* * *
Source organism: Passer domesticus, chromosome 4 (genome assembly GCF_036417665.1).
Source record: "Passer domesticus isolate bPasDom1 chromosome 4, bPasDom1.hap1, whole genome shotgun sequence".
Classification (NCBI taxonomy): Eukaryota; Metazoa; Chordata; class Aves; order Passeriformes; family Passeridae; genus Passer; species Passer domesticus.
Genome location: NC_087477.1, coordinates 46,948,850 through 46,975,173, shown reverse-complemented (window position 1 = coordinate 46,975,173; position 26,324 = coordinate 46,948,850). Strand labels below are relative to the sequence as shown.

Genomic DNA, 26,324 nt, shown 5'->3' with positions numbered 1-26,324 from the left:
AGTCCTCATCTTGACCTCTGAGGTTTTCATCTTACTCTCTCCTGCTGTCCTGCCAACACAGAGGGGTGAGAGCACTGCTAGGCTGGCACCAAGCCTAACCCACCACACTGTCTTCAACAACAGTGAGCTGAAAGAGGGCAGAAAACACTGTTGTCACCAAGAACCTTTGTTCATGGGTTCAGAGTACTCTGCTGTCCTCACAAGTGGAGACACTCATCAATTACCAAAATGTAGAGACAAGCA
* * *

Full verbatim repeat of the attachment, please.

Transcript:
Source organism: Passer domesticus, chromosome 4 (genome assembly GCF_036417665.1).
Source record: "Passer domesticus isolate bPasDom1 chromosome 4, bPasDom1.hap1, whole genome shotgun sequence".
Classification (NCBI taxonomy): Eukaryota; Metazoa; Chordata; class Aves; order Passeriformes; family Passeridae; genus Passer; species Passer domesticus.
Genome location: NC_087477.1, coordinates 46,948,850 through 46,975,173, shown reverse-complemented (window position 1 = coordinate 46,975,173; position 26,324 = coordinate 46,948,850). Strand labels below are relative to the sequence as shown.

Genomic DNA, 26,324 nt, shown 5'->3' with positions numbered 1-26,324 from the left:
AGTCCTCATCTTGACCTCTGAGGTTTTCATCTTACTCTCTCCTGCTGTCCTGCCAACACAGAGGGGTGAGAGCACTGCTAGGCTGGCACCAAGCCTAACCCACCACACTGTCTTCAACAACAGTGAGCTGAAAGAGGGCAGAAAACACTGTTGTCACCAAGAACCTTTGTTCATGGGTTCAGAGTACTCTGCTGTCCTCACAAGTGGAGACACTCATCAATTACCAAAATGTAGAGACAAGCA